When California voters approved Proposition 64 on Tuesday, the basic idea was simple: a majority of people in America’s most populous state believe that adults should be able to consume marijuana if they feel like it, like a glass of wine at 5 o’clock. But the details of the proposition, which stretches more than 60 pages, are complicated.
TIME spoke to Amanda Reiman, the Drug Policy Alliance’s manager of marijuana law and policy, to talk about what people should know.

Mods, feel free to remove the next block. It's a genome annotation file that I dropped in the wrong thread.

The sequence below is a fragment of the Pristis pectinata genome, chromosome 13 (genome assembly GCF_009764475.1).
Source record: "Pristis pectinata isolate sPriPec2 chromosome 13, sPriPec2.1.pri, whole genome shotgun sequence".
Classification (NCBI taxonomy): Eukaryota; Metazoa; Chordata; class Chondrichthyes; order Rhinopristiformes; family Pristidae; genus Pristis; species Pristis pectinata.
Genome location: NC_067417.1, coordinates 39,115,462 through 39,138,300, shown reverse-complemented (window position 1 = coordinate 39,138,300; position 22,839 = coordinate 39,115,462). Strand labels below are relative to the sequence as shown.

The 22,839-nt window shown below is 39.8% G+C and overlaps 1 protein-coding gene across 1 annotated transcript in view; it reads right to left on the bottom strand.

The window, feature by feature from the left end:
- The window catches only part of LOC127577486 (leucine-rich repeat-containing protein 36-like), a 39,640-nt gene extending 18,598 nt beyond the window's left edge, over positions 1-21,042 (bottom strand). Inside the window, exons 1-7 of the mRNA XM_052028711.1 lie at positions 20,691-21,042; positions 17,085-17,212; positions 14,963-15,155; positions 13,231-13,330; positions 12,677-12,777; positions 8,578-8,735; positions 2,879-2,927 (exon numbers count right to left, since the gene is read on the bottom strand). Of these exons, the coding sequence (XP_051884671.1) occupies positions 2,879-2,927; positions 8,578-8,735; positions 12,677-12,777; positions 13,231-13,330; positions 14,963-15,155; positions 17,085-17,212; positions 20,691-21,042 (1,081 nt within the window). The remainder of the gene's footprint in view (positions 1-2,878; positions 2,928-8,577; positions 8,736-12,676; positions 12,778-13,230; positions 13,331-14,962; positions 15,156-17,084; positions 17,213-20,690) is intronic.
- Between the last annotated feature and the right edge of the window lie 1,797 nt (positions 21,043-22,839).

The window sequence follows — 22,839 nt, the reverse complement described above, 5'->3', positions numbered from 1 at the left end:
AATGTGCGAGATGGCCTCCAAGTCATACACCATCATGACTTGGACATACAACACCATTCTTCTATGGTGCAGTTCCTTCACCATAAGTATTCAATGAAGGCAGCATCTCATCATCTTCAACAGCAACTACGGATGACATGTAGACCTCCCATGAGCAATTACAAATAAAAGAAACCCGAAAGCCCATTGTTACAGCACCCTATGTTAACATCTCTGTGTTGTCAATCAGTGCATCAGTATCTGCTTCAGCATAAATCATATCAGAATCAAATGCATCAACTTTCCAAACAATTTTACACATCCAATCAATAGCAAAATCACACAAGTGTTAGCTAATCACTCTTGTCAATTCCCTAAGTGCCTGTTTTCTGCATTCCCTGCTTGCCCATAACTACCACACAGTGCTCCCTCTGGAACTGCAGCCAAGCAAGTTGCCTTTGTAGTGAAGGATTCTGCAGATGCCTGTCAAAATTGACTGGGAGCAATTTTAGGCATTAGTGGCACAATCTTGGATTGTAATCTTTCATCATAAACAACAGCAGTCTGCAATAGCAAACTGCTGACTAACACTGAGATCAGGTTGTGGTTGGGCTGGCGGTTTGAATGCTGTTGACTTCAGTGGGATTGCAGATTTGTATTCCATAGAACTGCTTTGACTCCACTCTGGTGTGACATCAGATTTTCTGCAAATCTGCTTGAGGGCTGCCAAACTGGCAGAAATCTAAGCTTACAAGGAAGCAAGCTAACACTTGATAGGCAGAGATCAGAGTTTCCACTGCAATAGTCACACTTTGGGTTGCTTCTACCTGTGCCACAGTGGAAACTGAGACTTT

What happened on Tuesday?
By a margin of about 56% to 44%, voters passed Proposition 64, making California the fifth state to legalize recreational pot, after Colorado, Washington, Oregon and Alaska. Later in the evening, results came in showing that voters in Massachusetts and Nevada did the same. The vote happened 20 years after California became the first state to legalize medical marijuana in 1996.
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